I think this figure is known as an ojime, a gift from a friend. Drawn using a Pilot 78G ‘F’ fountain pen with Lexington Gray ink and a watercolour wash. The ‘F’ nib is one of the finest, and when turned upside down gets finer still; useful for drawing the scratches in the resin cast.
This week I have been mostly using dip nibs and Dr. Ph. Martin’s Bombay Black Indian Ink (which, fear not, won’t go near the fountain pen). Much scratchy noodling fun to be had, though best to wear old clothes and have a couple of buckets of hot soapy water to hand. A Winsor & Newton palette box works nicely as a nib holder and temporary ink well, as well as providing somewhere to put down the nib and holder whilst drawing.
I bought a random selection of drawing nibs from a local art shop. One of the sketching nibs (Gillott 404) was unpredictable in how much ink it releases but you can push it in any direction, and I can’t get one of the extra fine ones to flow (Gillott 290) but apparently the 291 is similar, and was used for EDM11: some stepped-on polaroids found in a field.
More fun with the fountain pen. Seems to be weaning me off the pencil. Multiple strokes build up into a surprisingly dark layer (though these poor scans are overly dark). The paper in this Daler Rowney sketchbook (A5 150gsm cartridge paper) starts to break up if overworked with the fine ‘F’ nib but still stays dark.
The face sketch (copied from a photo by Marta Azevedo) was an experiment to see if fountain pen, brush pen and watercolour lamp black will mix when run together. Lamp black and brush pen ink look almost identical on paper, though you can see brush strokes/unevenness in the original which don’t show in these scans. Lexington Gray at its blackest feathers in quite nicely to the brush pen ink.
Corrections and photoshop liberties taken in the final one. Is that cheating? Does it matter?
EDM#10 a tough one. These are copied from Mucha posters (I thought if I drew someone else’s hands then I’d have two hands to draw with!). Instead of being stylised and cartoony it’s surprising how much anatomical detail is in his figures (the flowing, effortless lines are lost in these copies).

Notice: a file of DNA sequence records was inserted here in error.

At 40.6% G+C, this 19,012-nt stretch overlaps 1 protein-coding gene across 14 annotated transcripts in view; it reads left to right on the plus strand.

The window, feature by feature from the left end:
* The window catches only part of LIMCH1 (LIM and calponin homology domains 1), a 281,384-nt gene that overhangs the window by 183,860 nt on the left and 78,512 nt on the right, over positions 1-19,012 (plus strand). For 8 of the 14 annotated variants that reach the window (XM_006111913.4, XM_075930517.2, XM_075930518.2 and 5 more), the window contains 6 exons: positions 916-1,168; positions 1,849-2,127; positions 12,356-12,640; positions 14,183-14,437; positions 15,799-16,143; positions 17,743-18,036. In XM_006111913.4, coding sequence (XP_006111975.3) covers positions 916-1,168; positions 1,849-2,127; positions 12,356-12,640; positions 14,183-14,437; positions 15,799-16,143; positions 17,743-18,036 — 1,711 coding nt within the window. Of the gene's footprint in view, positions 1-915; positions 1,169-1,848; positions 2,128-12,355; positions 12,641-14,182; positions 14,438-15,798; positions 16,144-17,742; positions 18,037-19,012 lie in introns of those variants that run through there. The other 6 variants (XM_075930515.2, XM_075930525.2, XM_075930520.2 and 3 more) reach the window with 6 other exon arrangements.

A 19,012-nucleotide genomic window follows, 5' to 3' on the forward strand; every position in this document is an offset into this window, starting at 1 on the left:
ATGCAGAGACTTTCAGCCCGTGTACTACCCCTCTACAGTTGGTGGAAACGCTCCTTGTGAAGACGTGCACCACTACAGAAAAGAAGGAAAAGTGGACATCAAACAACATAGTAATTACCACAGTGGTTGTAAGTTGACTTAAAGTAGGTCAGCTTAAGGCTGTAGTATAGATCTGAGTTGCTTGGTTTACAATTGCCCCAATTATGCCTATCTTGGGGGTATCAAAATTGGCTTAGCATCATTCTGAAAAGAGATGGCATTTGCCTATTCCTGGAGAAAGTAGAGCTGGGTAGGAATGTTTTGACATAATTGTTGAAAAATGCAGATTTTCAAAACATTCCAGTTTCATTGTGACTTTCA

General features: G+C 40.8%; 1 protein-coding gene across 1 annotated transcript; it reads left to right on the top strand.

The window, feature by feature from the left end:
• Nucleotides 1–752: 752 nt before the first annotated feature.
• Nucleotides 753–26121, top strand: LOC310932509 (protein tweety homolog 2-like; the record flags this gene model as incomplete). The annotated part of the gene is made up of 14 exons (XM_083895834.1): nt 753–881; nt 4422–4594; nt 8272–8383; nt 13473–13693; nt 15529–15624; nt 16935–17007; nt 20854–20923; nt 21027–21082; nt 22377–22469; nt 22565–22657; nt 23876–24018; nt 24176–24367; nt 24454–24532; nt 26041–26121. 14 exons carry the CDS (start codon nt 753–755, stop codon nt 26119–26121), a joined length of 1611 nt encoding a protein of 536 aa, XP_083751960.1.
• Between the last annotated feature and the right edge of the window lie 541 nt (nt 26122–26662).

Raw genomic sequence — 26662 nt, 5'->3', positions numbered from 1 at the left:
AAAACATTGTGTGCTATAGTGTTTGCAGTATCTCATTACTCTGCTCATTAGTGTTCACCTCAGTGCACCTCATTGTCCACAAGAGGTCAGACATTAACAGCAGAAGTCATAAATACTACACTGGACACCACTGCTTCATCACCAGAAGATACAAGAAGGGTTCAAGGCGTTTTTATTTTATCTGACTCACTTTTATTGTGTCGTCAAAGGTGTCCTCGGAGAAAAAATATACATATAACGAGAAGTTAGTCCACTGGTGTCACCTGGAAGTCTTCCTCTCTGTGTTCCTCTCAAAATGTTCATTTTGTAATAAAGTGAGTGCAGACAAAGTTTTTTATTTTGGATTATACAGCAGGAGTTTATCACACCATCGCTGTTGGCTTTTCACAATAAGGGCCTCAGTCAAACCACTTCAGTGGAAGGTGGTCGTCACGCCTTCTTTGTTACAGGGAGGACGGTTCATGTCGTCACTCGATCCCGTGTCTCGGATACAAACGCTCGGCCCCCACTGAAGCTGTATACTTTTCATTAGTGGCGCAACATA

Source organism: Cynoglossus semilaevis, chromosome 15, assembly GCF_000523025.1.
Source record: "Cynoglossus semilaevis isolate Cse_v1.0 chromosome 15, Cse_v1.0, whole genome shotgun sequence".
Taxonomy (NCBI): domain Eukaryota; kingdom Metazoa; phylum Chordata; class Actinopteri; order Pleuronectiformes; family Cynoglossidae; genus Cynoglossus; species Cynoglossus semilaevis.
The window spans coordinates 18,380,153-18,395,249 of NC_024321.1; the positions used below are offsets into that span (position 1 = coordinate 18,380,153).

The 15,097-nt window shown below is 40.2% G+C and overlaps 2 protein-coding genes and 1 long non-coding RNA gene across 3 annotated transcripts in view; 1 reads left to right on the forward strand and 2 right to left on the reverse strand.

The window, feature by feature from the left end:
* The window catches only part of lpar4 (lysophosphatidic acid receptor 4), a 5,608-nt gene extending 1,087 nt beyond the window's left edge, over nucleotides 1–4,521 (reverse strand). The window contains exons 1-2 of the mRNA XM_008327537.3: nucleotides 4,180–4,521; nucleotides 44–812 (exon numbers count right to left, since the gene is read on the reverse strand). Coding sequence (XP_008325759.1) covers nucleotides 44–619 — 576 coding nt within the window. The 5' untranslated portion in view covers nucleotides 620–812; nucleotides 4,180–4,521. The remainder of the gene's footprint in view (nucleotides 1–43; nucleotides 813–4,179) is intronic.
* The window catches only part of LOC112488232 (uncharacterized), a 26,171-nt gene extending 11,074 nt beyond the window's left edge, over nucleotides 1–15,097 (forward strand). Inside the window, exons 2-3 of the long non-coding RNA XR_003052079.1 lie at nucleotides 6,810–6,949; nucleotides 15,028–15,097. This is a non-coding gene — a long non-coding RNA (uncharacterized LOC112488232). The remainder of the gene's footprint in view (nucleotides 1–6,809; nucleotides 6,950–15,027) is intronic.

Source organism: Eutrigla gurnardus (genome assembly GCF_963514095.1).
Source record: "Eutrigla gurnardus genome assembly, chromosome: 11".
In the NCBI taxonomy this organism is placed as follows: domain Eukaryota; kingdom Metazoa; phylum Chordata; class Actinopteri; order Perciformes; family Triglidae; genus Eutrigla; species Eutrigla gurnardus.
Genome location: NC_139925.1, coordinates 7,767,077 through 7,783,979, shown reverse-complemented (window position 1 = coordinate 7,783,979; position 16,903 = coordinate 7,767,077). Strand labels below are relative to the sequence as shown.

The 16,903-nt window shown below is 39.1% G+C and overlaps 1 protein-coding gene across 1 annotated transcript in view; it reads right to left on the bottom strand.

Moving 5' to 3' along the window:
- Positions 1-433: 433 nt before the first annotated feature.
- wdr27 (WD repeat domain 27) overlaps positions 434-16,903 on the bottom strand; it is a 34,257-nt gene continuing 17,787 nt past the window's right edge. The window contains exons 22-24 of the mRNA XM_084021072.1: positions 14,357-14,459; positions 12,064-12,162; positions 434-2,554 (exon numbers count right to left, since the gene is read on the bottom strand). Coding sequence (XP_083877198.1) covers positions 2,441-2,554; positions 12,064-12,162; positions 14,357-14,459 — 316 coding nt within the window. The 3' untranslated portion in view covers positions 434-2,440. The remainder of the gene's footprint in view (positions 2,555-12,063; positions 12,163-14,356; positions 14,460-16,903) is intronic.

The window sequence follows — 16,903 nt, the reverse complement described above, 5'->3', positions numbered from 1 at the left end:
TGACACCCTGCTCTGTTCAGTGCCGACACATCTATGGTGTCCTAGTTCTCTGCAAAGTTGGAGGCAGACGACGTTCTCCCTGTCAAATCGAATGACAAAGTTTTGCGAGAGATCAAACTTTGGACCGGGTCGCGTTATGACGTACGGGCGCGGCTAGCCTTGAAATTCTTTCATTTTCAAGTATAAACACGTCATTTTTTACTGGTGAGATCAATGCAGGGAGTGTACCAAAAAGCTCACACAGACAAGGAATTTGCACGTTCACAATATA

Drawn from a photo taken when strong sun was shining into a darkened room, hitting the flower and creating some interesting lighting.
It doesn’t stand up to close scrutiny with all those grubby pencil marks and scrappy lines. The graphite from the underlying pencil sketch gets trapped and sealed by even a light watercolour wash. Even if I’d rubbed most of it out before painting I think some would have shown through. There must be better ways to do the initial outline sketch.
Back of my father’s self-winding watch. The automatic mechanism makes it keep ticking eerily when picked up after months untouched.
Found this a tough one, partly because the subject is so small but also because it’s hard to keep track of the complicated rings of light and dark which taper in and out, and it’s weird to go into writing mode in the middle of a drawing (a sure sign I’m doing it wrong).
New toys arrived in the shape of a Pentel Pocket Brush Pen and Uni Pin Fine Line markers. The brush pen is a delicate and twitchy beast which frightens easily but can produce a very satisfying line when it obeys, and because the inks are permanent and waterproof the watercolour can be applied after the ink (though in the chromolithograph copy, the 0.05mm Uni Pin was applied last as it hadn’t arrived at the time of colouring).
The top picture is copied from a photo by Mark J. Davis, part of the series Suspended Dreams: The Unknown Musicians, the vase with tulips was copied from a photo, and the chromolithograph reproduction was found in The Printed Picture by Richard Benson.
EDM 7: Draw a bottle, jar or tin from the kitchen.
This started as a pencil sketch (there was much erasing) followed by watercolours and finally pen. I rushed the beginning of the final inking stage, just as I should have been slowing down and paying closer attention to the final effect, with the result that it’s sloppier than I intended and hoped-for close-up labyrinthian joy has been lost. Symmetrical designs are especially unforgiving. Also the perspective on the lid is wrong.
Still using the Papermate Flair (the other pens haven’t arrived yet) which isn’t waterproof, so ink goes on last.
These first posts began as emails posted to a couple of friends, sent as we shared photos of our latest sketches. We still exchange some sketches by email but it’s more convenient to save it all on a website where it can be a record of discoveries made and techniques learned.
As with any learning process, it’s often the mistakes that are the most instructive. The sketches shown here are more a record of what works and what doesn’t, rather than a showcase of finished pieces.
So the expected audience is rather small, but even so, when posting on a public website it is tempting to be more thorough and exhaustive with the information given than when writing a personal email, often to the point of paralysis. Instead, these early posts are kept short (if incomplete) to pass on brief thoughts or observations, with occasional links to other sites of interest.
The dates of the posts have been altered to match the time the sketches were made, which makes more sense when reading in sequence but could mean new posts are buried in the pile as I add old sketches. Use the Recently Added list on the right to find the latest posts.